County OKs smaller tax break for ethanol plantThe Stutsman County Commission approved a reduced property tax exemption Tuesday for the Dakota Spirit AgEnergy ethanol plant planned for the Spiritwood, N.D., area.
By: Keith Norman, The Jamestown Sun
The Stutsman County Commission approved a reduced property tax exemption Tuesday for the Dakota Spirit AgEnergy ethanol plant planned for the Spiritwood, N.D., area.
The corn-based ethanol plant would use waste steam from the coal-fired generating plant at Spiritwood. Great River Energy had asked for a six-year 100 percent exemption with the exemption reduced by 20 percentage points per year for four years after.
“We need to do everything we can to make this business viable,” said Al Christianson, GRE’s manager for business development and government affairs for North Dakota, at the commission’s meeting Tuesday. “The county has looked favorably on value-added agriculture and we hope you will look favorably on this.”
However, county commissioners saw breaks as excessive given the county’s current financial condition.
“Things have changed so much over the last years in the cost of road repairs and this is a lot of money,” said Dale Marks, county commissioner. “I wonder if it’s come to a point we need to pare back because of the financial situation of the county.”
Estimates from the Stutsman County Department of Tax Equalization indicated an ethanol plant costing $100 million to build would have a building and land value of about $35 million. The remaining $65 million in costs would be for plant equipment not subject to county property tax.
Based on the $35 million in value for taxes, an ethanol plant could be expected to pay about $445,000 per year in property tax. The bulk of that money would go to the Barnes County North School District with lesser amounts to Spiritwood Township and Stutsman County.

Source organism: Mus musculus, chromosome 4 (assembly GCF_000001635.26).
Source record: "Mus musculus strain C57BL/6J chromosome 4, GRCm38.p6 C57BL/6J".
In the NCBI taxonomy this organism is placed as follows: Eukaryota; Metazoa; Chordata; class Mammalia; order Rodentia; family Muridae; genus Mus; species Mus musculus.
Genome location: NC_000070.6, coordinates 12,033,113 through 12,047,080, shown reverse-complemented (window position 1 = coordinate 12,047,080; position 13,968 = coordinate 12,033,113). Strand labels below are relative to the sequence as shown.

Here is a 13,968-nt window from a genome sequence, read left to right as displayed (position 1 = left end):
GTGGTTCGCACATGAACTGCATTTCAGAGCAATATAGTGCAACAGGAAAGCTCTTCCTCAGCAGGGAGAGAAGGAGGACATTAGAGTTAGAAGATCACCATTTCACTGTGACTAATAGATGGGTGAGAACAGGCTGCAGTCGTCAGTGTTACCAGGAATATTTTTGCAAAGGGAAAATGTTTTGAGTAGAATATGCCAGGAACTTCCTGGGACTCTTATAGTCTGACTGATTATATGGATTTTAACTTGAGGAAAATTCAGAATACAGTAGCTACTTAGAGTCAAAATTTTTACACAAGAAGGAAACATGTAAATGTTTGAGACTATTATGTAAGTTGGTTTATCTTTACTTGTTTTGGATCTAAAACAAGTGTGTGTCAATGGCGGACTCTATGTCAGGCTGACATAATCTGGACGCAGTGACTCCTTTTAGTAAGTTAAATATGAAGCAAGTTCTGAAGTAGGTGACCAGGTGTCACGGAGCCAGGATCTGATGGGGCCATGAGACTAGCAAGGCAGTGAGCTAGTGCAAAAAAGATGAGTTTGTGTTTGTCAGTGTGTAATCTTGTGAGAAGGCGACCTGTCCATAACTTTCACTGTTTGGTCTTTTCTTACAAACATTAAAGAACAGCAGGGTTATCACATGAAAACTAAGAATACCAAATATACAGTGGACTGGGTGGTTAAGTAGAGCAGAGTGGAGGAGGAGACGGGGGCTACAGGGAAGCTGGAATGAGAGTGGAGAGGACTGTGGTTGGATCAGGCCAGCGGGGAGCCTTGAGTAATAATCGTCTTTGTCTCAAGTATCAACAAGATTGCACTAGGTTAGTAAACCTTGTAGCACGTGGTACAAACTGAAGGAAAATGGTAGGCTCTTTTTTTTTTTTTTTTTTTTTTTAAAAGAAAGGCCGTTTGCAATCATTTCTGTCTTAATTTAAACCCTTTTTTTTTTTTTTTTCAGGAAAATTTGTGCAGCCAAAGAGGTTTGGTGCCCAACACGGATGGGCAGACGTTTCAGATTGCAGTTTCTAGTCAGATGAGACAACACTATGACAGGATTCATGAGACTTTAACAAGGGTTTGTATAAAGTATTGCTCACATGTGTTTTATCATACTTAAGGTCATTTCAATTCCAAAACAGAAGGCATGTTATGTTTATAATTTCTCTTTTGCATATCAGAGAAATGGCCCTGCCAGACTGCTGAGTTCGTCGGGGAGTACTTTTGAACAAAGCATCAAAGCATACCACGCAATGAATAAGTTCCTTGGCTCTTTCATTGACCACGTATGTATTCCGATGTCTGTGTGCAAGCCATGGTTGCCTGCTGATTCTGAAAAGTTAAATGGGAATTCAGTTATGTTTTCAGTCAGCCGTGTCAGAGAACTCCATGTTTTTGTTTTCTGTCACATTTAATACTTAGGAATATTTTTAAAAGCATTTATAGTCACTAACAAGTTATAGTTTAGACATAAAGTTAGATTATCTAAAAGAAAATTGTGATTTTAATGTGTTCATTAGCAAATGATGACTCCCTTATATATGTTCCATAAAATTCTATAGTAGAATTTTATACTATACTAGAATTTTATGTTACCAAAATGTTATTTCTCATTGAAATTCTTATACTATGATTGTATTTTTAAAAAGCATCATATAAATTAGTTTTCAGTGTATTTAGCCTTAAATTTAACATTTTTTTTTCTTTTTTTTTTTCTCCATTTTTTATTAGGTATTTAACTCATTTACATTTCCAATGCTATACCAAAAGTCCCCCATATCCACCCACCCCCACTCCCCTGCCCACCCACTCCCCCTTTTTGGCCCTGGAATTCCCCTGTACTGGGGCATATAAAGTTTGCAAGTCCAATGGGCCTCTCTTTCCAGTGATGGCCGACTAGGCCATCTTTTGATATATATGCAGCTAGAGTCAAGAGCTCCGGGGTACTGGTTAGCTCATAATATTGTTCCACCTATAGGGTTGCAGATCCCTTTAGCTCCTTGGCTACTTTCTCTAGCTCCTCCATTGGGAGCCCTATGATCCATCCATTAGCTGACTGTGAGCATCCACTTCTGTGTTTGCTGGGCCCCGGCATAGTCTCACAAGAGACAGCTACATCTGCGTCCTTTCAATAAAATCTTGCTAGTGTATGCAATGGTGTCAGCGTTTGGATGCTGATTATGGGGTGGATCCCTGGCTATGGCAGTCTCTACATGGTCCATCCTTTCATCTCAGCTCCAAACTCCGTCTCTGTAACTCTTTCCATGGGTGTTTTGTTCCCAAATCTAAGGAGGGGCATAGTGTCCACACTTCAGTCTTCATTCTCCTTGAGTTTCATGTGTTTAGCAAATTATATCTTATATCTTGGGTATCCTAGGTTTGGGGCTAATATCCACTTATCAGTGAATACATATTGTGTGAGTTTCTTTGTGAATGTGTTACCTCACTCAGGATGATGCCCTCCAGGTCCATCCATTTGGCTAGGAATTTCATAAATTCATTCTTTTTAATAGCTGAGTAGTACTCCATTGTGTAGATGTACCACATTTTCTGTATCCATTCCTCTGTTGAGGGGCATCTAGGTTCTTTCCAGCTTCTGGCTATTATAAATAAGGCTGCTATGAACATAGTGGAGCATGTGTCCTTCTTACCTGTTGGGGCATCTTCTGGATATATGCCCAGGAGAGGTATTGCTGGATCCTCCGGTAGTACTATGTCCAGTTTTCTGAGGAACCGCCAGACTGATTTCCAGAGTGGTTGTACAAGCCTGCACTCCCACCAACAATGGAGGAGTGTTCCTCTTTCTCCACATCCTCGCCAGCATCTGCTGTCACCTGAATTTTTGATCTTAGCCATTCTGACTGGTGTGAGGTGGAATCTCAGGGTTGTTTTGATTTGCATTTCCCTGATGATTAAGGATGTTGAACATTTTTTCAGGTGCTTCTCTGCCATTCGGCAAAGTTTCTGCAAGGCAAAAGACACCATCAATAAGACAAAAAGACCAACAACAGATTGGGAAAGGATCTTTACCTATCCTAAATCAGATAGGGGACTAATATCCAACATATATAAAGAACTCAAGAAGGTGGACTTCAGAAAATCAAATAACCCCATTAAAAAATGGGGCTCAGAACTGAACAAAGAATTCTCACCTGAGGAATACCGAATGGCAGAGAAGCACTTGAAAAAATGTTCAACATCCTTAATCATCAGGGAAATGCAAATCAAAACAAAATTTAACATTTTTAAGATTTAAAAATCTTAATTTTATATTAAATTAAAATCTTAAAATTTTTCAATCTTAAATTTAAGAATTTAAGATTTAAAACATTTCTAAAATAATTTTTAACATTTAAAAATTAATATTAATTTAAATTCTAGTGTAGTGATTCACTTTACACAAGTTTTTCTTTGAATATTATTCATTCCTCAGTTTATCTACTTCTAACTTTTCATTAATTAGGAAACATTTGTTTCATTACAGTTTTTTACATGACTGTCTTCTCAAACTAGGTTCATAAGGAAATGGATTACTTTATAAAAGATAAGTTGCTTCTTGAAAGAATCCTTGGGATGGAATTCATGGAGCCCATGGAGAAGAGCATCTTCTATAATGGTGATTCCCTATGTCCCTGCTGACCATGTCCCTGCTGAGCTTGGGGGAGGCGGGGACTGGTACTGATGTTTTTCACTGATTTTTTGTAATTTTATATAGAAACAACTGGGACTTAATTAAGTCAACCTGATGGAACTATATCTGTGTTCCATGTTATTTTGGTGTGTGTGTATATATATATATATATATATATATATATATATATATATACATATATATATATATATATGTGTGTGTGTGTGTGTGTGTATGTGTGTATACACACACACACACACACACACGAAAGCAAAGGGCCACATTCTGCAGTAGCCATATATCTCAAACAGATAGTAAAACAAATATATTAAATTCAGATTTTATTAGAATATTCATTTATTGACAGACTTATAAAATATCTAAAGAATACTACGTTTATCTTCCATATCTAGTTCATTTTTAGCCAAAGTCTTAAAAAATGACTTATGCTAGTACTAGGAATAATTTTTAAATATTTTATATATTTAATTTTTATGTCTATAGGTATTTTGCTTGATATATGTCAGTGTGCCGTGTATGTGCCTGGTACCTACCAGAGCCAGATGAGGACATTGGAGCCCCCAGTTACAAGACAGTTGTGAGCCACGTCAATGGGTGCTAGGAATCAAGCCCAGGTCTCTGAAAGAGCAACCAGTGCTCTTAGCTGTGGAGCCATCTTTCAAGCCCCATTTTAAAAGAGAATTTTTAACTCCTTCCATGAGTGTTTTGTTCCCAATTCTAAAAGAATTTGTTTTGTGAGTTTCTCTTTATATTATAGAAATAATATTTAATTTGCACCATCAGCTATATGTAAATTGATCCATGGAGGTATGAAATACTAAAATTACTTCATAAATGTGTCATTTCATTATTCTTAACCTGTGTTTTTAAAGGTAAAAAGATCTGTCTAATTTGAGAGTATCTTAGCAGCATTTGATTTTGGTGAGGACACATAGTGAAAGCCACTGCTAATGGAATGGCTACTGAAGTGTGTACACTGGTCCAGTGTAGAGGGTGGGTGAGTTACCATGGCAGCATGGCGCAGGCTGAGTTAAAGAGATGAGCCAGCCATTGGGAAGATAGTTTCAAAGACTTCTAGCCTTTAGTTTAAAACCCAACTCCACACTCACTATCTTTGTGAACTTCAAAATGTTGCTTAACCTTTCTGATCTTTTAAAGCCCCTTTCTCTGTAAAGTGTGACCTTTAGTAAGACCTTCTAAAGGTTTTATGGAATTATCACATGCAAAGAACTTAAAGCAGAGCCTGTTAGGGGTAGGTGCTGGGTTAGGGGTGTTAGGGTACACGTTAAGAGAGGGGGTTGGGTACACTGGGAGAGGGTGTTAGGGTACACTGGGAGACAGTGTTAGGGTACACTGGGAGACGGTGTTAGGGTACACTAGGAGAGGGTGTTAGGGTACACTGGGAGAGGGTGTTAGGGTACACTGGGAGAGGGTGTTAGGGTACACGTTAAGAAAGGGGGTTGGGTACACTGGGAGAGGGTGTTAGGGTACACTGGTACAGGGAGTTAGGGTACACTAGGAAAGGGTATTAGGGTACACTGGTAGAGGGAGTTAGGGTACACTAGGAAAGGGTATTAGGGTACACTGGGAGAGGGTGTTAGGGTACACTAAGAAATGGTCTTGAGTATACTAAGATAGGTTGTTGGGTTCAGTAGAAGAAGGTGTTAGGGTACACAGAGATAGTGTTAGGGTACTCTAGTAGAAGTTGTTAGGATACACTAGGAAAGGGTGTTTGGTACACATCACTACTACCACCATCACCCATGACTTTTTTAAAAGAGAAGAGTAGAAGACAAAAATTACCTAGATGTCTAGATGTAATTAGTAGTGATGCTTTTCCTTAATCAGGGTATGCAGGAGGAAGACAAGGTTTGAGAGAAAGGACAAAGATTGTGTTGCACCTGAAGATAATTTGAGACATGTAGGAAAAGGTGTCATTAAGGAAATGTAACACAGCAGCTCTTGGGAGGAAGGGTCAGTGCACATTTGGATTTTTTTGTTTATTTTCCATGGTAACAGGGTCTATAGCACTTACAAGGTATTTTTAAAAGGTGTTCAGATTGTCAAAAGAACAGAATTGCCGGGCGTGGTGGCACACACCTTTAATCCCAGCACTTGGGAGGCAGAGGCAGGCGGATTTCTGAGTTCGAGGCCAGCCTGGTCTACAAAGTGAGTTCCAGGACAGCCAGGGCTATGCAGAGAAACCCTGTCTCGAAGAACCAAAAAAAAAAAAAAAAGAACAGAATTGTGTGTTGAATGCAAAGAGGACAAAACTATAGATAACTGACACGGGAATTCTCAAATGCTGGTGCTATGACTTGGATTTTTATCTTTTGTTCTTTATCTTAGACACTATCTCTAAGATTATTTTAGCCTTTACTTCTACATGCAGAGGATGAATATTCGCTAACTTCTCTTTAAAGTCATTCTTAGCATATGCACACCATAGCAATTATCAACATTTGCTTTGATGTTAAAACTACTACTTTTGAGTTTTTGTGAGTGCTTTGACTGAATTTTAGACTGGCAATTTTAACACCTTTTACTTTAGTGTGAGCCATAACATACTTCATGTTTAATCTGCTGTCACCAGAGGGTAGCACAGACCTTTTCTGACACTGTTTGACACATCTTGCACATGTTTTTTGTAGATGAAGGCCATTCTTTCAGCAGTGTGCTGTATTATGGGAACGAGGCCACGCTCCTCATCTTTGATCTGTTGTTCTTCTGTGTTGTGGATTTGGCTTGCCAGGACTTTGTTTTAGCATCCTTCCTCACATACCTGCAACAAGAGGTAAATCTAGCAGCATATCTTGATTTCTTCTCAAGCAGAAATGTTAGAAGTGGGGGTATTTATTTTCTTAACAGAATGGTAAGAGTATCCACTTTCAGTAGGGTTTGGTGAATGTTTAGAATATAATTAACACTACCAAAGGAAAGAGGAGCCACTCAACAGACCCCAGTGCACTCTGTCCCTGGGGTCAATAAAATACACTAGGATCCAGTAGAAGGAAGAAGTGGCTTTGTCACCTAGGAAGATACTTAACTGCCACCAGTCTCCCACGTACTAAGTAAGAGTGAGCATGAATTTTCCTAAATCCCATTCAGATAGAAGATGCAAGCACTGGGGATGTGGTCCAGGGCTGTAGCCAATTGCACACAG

With no exemption, the ethanol plant would pay about $4.4 million in property taxes over 10 years. The plan promoted by Great River Energy would have reduced that liability to $890,000.
However, the county approved a scaled-back plan of a 100 percent exemption lasting three years, followed by a reduction in the exemption of 10 percentage points per year for seven years. After that, plant would be taxed fully.
“We get a lot of static from people about tax breaks for these corporations,” said David Schwartz, county commissioner. “This scales it back some.”
The tax burden for the ethanol plant for the first 10 years under the plan adopted by the commission is $1.2 million.
Christianson said project planners would review the new numbers.
“If the commission thinks that is where they need to go with this we understand,” he said. “If the business case is still there we go ahead. This is a business decision.”
In other action, the commission approved three of the six grade raises they had requested quotes on. Only two companies bid on the projects with each only submitting quotes on three projects.
Bids from Guthmiller Earthmoving totaling about $1.2 million were accepted. Engineer’s estimates for the three projects had been about $1.1 million. The approved projects were all in the Cleveland and Streeter areas.
Bids on two other projects by Lindberg Brothers construction were each about twice the engineer’s estimates. The commission instructed Steve Thompson, project engineer for Interstate Engineering to review the projects with the North Dakota Department of Transportation for discussion at a special meeting scheduled for 4 p.m. today at the courthouse.
All the projects are considered emergency grade or road raises but to qualify for 100 percent funding they must be complete by Sept. 18, which is 180 days after the initial disaster declaration.
“We want to award as soon as possible because every day counts,” Thompson said. “But you’ll want to check the finances on these because these bids are very high.”
Schwartz raised concerns the county would not have enough financial reserves to pay the contractors when the work is done while waiting for reimbursement.
“This is a 100 percent reimbursement but when are we going to get it?” he said. “We’re still waiting on reimbursements from 2009.”
If the work is not done by the Sept. 18 qualifying date the projects could revert to a 20 percent local cost or, if delayed for longer, a 100 percent local cost, said Noel Johnson, county chief operating officer.
“It’s 100 percent (grant) money and based on past history you will get it,” he said. “The cost of waiting could be like a 20 percent negative interest on the money.”
Sun reporter Keith Norman can be reached at (701) 952-8452 or by e-mail at email@example.com